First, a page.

A recent global audit of 1,095 websites found that one-third of 74 audited Australian traders were using “vague claims and unclear language” around environmental credentials, with many hiding information or using own-brand ecolabels that weren’t backed by an accredited organisation.

“Ecolabels that do not independently verify product claims are not good enough for purchasers seeking to mitigate risks of contributing to harmful working conditions and negative environmental impacts,” the TCO Development report notes, flagging the European Union’s Green Public Procurement (GPP) policy’s reliance on verifiability, auditability, and comparability.

Australia’s blinkers are still on

The relatively new ISO 20400:2017 standard has emerged to help organisations “make sustainable purchasing a way of life” – providing clearer guidance on sustainability issues and segueing into the social-responsibility practices embodied in the ISO 26000 standard.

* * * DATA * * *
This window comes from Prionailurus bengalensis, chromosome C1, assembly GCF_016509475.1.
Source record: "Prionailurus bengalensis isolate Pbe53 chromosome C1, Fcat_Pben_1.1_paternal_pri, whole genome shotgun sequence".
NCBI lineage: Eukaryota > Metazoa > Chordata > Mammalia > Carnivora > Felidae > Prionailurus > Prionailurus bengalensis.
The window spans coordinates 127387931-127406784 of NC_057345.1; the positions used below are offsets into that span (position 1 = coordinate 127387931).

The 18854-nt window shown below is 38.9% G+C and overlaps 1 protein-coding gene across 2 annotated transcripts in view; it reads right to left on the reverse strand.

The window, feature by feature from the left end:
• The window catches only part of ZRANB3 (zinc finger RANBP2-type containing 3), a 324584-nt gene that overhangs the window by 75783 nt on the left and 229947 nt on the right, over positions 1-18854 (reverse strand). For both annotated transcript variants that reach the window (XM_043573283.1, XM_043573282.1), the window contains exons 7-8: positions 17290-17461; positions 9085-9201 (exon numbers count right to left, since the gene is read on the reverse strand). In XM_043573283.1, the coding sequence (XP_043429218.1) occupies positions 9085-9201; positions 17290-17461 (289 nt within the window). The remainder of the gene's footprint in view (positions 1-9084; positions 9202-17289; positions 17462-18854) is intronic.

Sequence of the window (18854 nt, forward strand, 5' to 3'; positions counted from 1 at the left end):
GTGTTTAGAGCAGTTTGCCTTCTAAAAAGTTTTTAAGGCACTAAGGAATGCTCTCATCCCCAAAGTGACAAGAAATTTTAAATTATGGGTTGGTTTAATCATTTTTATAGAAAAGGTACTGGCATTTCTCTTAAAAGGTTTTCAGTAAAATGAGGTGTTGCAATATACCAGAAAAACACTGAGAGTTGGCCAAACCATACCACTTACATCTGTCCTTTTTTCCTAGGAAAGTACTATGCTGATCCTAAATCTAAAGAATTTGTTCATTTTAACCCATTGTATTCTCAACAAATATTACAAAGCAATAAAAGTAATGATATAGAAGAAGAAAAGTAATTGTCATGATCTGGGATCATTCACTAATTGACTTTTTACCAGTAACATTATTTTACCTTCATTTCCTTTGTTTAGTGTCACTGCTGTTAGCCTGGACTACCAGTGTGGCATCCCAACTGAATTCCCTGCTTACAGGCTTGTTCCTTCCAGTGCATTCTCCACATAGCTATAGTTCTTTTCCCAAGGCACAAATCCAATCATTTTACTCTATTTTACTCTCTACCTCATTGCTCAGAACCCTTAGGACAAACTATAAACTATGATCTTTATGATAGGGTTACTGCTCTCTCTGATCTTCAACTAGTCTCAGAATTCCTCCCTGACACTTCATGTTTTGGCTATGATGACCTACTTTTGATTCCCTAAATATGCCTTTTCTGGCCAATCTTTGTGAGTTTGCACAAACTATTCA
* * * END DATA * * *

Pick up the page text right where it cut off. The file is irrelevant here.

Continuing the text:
Yet despite individual sustainable procurement policies of departments like the Department of Agriculture, Water and the Environment and Department of Industry, Science, Energy and Resources – which purports to “consider the social impact of the way we spend money while still achieving value for money and reducing red tape” – Australian government policy is still focused on the end of the supply chain.

Despite its passage of legislation such as the Modern Slavery Act 2018, official sustainability guidance still positions value for money as “the core principle underpinning Australian Government Procurement”.